Monday, August 29, 2005

Steve Jobs Speaks

On June 12 Steve Jobs delivered the Commencement speech to the 114th graduating class at Stanford University. Jobs' message was simple and eloquent. "Today I want to tell you three stories from my life. That's it. No big deal. Just three stories."
A video of the entire address -- 15 minutes total-- is available at YouTube. Why not begin today with words of wisdom from Steve Jobs? Just 15 minutes. "That's it. No big deal."

Thursday, August 25, 2005

Boys vs. Girls

Designers beware. Not only must we account for cross-browser design differences, now we must account for cross-gender design differences!

Websites created by men and women are different. So different, in fact, that women prefer Websites developed by women and men showed a preference for Websites developed by men, according to a first-of-its-kind-study published by a Business School in the U.K.

The study's co-author states that "businesses definitely need to sit up and take notice."

The implication is that Websites visited predominantly by one gender (women's beauty products, for example) may be less effective at attracting customers if developed by a person of the opposite gender.

The study evaluated Websites on 23 factors and significant differences were found on more than half of these factors when comparing male vs. female designers. Males, for example, favor the following design esthetics:

Conclusion: If you are an independent Web designer, you might want to obtain feedback from a designer of the opposite sex throughout the design process, especially if your client and/or client's primary target audience is of the opposite sex.

Friday, August 19, 2005

IT Hourly Wages

Hourly wages for Information Technology (IT) professionals averaged $29.38 in the second quarter. This hourly rate equates to an annual salary of more than $61,000.

This hourly pay calculation is based on wage data from 5,000 IT professionals working on short- and long-term projects at 1,000 large employers according to the
Yoh Index of Technology Wages.

Not all IT pay is equal, however. Workers possessing skills that are in heavy demand receive higher-than-average pay. A few of the hottest skills, centered largely around database and programming skill sets, are as follows (average hourly wages in parentheses):

So, Web developers who want to upgrade their skills -- and their earning potential -- will do well by adding a technology such as ASP.Net to their arsenal. ASP.Net is the latest version of Microsoft's Active Server Pages (ASP) technology.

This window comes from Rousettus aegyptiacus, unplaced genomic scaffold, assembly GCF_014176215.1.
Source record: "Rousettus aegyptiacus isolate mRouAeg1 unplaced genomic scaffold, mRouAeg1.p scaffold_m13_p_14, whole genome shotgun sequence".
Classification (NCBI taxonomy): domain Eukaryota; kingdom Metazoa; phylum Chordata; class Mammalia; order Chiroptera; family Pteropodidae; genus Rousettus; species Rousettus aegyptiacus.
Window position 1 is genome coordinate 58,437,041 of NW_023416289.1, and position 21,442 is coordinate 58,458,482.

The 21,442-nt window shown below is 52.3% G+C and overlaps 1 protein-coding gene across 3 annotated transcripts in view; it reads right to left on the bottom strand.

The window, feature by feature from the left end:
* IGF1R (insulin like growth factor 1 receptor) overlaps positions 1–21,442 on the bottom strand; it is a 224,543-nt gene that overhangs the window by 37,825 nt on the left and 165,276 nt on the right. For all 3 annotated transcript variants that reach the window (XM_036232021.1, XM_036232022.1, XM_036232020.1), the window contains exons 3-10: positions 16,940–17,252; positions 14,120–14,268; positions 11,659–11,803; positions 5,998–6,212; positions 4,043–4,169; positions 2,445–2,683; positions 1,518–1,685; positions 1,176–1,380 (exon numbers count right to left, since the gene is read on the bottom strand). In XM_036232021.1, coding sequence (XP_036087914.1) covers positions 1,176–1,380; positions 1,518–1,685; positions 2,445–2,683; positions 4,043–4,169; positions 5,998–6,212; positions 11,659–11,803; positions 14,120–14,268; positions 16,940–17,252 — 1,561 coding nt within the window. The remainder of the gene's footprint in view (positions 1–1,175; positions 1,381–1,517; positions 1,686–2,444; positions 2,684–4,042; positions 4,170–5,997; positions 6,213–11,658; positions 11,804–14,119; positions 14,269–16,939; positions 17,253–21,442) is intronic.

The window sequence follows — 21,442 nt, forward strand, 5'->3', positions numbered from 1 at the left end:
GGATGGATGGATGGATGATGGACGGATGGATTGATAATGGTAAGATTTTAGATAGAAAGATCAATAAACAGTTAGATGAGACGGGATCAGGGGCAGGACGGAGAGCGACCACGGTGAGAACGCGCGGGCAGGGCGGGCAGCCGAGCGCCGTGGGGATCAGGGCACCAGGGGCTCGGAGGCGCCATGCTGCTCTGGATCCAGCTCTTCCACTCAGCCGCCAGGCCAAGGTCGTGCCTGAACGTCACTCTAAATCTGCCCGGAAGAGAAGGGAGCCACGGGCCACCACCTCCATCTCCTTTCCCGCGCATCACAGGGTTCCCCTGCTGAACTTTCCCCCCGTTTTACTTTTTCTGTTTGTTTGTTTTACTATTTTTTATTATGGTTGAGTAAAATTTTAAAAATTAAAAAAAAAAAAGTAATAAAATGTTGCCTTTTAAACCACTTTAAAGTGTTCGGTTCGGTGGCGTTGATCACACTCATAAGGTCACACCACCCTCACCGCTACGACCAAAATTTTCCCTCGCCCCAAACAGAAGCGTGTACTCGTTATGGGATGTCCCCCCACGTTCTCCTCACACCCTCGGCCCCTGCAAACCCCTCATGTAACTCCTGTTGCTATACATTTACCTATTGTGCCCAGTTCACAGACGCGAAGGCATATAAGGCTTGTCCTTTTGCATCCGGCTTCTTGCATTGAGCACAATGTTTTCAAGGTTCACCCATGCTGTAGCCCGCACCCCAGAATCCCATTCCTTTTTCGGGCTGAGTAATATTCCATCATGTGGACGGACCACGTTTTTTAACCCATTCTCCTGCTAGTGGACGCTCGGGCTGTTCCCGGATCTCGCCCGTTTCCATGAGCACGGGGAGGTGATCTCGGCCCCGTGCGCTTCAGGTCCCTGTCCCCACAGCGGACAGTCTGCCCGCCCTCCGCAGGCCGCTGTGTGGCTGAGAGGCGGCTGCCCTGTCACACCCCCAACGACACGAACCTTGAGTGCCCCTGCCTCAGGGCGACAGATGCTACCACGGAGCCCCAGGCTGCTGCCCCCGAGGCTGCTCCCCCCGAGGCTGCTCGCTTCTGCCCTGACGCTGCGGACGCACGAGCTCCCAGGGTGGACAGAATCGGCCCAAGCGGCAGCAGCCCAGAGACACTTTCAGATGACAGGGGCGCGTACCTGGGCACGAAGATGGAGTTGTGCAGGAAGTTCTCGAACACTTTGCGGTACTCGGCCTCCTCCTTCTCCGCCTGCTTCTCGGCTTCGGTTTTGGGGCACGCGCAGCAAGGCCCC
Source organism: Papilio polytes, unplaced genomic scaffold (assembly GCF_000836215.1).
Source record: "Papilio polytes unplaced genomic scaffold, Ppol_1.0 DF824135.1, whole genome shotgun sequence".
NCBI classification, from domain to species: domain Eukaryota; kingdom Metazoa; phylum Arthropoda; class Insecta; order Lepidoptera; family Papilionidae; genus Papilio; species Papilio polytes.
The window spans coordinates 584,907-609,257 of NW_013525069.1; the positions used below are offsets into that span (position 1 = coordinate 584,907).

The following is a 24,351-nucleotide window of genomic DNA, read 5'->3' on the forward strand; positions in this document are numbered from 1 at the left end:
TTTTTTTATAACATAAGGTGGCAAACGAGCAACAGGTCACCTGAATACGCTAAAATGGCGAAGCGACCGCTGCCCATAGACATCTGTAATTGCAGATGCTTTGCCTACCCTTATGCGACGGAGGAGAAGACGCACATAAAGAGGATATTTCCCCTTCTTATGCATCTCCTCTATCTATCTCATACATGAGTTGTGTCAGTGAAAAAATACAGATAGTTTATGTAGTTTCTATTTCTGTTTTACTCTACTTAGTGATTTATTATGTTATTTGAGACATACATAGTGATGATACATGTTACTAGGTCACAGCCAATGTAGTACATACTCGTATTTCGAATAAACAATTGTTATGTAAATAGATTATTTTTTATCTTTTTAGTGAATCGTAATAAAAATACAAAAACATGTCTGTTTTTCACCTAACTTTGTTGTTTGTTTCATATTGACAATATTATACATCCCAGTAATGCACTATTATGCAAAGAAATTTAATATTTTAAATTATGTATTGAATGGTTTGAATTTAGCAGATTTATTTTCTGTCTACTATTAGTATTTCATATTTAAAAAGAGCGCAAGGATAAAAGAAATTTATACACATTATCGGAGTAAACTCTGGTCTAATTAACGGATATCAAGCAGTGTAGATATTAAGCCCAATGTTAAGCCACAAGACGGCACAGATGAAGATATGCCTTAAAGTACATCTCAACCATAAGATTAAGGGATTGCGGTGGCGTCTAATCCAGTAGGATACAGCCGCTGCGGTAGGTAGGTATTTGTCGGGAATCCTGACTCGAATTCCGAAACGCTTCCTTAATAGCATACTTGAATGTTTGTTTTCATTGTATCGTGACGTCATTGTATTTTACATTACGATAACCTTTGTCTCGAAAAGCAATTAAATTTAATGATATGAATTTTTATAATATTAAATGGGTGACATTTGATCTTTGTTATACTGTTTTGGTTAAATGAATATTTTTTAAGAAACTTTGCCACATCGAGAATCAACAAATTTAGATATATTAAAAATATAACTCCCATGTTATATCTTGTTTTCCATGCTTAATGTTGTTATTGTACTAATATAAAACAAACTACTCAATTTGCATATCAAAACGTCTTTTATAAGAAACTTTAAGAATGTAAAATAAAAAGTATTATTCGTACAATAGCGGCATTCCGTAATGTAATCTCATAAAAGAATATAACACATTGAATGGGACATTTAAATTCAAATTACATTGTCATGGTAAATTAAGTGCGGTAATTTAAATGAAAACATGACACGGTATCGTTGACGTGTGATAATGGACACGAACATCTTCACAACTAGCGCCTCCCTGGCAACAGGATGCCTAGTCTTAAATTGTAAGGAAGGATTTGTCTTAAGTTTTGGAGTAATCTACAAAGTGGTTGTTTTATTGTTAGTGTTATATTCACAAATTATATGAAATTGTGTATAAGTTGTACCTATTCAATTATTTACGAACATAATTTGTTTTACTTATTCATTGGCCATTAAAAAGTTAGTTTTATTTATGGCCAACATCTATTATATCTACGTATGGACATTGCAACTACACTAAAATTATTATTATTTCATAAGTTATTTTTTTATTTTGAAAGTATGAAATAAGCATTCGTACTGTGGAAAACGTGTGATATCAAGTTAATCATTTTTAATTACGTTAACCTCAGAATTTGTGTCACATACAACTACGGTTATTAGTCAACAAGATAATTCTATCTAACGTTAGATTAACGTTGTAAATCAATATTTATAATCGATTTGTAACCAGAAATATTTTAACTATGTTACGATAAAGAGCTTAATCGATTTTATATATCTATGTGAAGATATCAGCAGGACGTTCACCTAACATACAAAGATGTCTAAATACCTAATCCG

Software and training does not need to be costly. In fact, Microsoft offers "a lightweight, easy-to-use and easy-to-learn development tool focused exclusively on Web development" called Visual Web Developer 2005 Express Edition. In addition Microsoft provides an online QuickStart Tutorial. Also, be sure to check out W3Schools' ASP.NET Tutorial for complementary training. All resources referenced are free of charge.

Tuesday, August 09, 2005

Web Design Pet Peeves

A study of 2,500 adult Internet users in United States reveals Web design features that annoy them when accessing commercial Websites. The implications are clear: more than 70% of visitors who are aggravated when viewing a Web page say they are less likely to make a purchase or even return to the Website!

So, what do visitors find annoying? Here are the top offenders:

  • pop-up ads
  • registration log-on pages
  • eye-catching Flash software

Additional "pet peeves" include the following:

  • dead links
  • confusing navigation
  • slow loading pages
  • ineffective site search tools

Web developers can use this research to educate clients on effective Website design. To review the details of this study access a press release issued by Hostway, an Internet Service Provider (ISP) and sponsor of the study.

Hostway is also sponsoring a free Web seminar entitled "How to Design a Consumer-Friendly Web Site" on Tuesday, August 16. It is designed to look at the business ramifications of these "pet peeves" and provide advice and resources for building appealing Web sites.

Tuesday, August 02, 2005

Boston Market -- August

This month's job market analysis focuses on two core skills -- HTML and SQL.

HTML is used to display information in a Web page. SQL is used to locate and display information stored in a database. The display of database information in a Web page requires knowledge of both HTML and SQL. In addition, knowledge of a scripting language - the glue that binds HTML and SQL - is the third piece of the puzzle that can make a static page dynamic.

Listed below are five common Web-based scripting languages along with the number of jobs currently listed in BostonWorks.com:

Listed below are the number of jobs posted on BostonWorks.com for our two core skills:

SQL job listings have consistently outpaced HTML job listings by more than a 2:1 ratio throughout the year. In fact, knowledge of SQL is vital in developing proficiency in the top five hottest non-certified skills (25% or more pay growth) in the past twelve months. So, Web designers who want to buff up their resume will do well to add SQL to their skill set.

SQL training is a mere click away by accessing a free SQL Tutorial at W3Schools. If you feel you already have a working knowledge of SQL you can test your knowledge with a 20-question SQL Quiz.

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